Prentice, a former curriculum and instruction professor at Southwest Texas State who has lived in San Marcos for less than two years, said he was inspired to run for mayor by a number of events in recent years.
Locally, Prentice said he was both bothered and surprised when he heard 39 percent of San Marcos residents are at-or-below poverty level.
“That’s extraordinary,” he said. “What is San Marcos doing to meet their needs, and what will happen if Medicare dies?”
Guerrero said some of the biggest challenges the city is faces is bringing more job opportunities to San Marcos.
One of the ways Guerrero hopes to expand job opportunities is through the Texas South International Alliance, a program that develops partnership and communication between South Texas cities and international entities in Mexico, Asia and Europe.
“We are not and cannot see ourselves as a small city,” Guerrero said. “This is a global market, and we can work together as a region in bringing everything together.
Prentice said one of his main concerns is climate change, with regard to record heat and glacier melts. He said the city focused too much on development and not enough on combating climate change.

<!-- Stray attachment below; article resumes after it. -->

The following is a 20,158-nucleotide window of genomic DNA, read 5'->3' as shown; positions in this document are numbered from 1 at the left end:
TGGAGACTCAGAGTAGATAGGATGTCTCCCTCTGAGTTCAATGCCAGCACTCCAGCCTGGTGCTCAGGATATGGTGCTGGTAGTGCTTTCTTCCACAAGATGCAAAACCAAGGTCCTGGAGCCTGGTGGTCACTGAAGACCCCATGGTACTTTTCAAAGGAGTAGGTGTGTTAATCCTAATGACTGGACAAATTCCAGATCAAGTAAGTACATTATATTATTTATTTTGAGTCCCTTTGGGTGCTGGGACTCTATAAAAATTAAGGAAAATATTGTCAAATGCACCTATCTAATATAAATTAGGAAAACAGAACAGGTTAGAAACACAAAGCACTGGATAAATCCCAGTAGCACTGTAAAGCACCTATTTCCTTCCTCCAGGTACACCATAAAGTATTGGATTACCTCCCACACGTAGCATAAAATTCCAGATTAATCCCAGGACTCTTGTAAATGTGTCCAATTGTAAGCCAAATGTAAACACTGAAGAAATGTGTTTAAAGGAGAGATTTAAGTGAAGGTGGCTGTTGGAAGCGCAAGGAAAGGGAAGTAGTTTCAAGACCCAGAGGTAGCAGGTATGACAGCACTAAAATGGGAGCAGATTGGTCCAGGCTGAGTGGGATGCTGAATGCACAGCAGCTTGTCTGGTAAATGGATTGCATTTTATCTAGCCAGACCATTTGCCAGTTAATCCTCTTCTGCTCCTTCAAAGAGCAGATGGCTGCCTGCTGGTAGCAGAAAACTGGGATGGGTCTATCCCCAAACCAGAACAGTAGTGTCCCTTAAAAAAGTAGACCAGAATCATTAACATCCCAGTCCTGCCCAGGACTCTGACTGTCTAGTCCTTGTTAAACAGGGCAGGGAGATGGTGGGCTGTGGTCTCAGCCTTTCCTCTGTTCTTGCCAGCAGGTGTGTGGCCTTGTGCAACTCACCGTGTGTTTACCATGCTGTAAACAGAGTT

Prentice has also spoken out against government overreach, citing the removal of Planet K’s car-planter and the noise dispute between Zelick’s Ice House and the Crystal River Inn.
“It seems like the city likes to meddle in people’s lives and the interests of small businesses,” Prentice said. “If San Marcos has the money and police time to tag the car and tow it away, it seems to me an example of a paternalistic nanny-state at the local level.”
Guerrero added he wants to further develop infrastructure around town, including redevelopment of bike lanes, making the city more pedestrian-friendly and the possible construction of a new overpass over Loop 82.
Prentice admits his campaign is unconventional and he intends to raise issues that would not otherwise be raised.
Prentice said he does not bear his opponent, incumbent Daniel Guerrero, any ill will.
“I’m not running against Guerrero,” he said. “I’m just running for mayor.”
Lisa Coppoletta, San Marcos resident and former city council candidate, has been a longtime supporter of Guerrero.
“I’ve seen various mayors come and go, and he is the most transparent,” Coppoletta said. “He is someone who listens, and that’s why I respect him.